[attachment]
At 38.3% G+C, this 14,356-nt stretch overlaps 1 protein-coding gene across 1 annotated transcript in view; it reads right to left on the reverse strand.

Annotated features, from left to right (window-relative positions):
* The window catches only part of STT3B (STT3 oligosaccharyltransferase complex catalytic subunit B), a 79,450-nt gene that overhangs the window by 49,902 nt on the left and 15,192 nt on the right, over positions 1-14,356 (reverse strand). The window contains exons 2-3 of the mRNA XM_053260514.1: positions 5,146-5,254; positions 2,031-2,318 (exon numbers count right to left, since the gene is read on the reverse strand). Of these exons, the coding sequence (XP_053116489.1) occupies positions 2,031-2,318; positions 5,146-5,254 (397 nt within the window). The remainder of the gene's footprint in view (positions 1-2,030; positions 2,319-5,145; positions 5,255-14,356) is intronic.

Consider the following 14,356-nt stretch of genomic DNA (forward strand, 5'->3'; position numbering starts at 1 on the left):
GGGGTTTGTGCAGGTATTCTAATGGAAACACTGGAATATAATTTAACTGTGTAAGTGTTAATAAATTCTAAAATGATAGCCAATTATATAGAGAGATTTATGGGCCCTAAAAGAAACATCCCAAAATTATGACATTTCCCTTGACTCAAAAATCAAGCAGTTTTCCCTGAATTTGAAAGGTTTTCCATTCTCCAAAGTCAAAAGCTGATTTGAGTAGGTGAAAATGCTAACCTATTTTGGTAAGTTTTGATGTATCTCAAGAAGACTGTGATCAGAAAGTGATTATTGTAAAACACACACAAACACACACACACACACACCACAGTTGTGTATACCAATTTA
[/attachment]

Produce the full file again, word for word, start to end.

At 38.3% G+C, this 14,356-nt stretch overlaps 1 protein-coding gene across 1 annotated transcript in view; it reads right to left on the reverse strand.

Annotated features, from left to right (window-relative positions):
* The window catches only part of STT3B (STT3 oligosaccharyltransferase complex catalytic subunit B), a 79,450-nt gene that overhangs the window by 49,902 nt on the left and 15,192 nt on the right, over positions 1-14,356 (reverse strand). The window contains exons 2-3 of the mRNA XM_053260514.1: positions 5,146-5,254; positions 2,031-2,318 (exon numbers count right to left, since the gene is read on the reverse strand). Of these exons, the coding sequence (XP_053116489.1) occupies positions 2,031-2,318; positions 5,146-5,254 (397 nt within the window). The remainder of the gene's footprint in view (positions 1-2,030; positions 2,319-5,145; positions 5,255-14,356) is intronic.

Consider the following 14,356-nt stretch of genomic DNA (forward strand, 5'->3'; position numbering starts at 1 on the left):
GGGGTTTGTGCAGGTATTCTAATGGAAACACTGGAATATAATTTAACTGTGTAAGTGTTAATAAATTCTAAAATGATAGCCAATTATATAGAGAGATTTATGGGCCCTAAAAGAAACATCCCAAAATTATGACATTTCCCTTGACTCAAAAATCAAGCAGTTTTCCCTGAATTTGAAAGGTTTTCCATTCTCCAAAGTCAAAAGCTGATTTGAGTAGGTGAAAATGCTAACCTATTTTGGTAAGTTTTGATGTATCTCAAGAAGACTGTGATCAGAAAGTGATTATTGTAAAACACACACAAACACACACACACACACACCACAGTTGTGTATACCAATTTA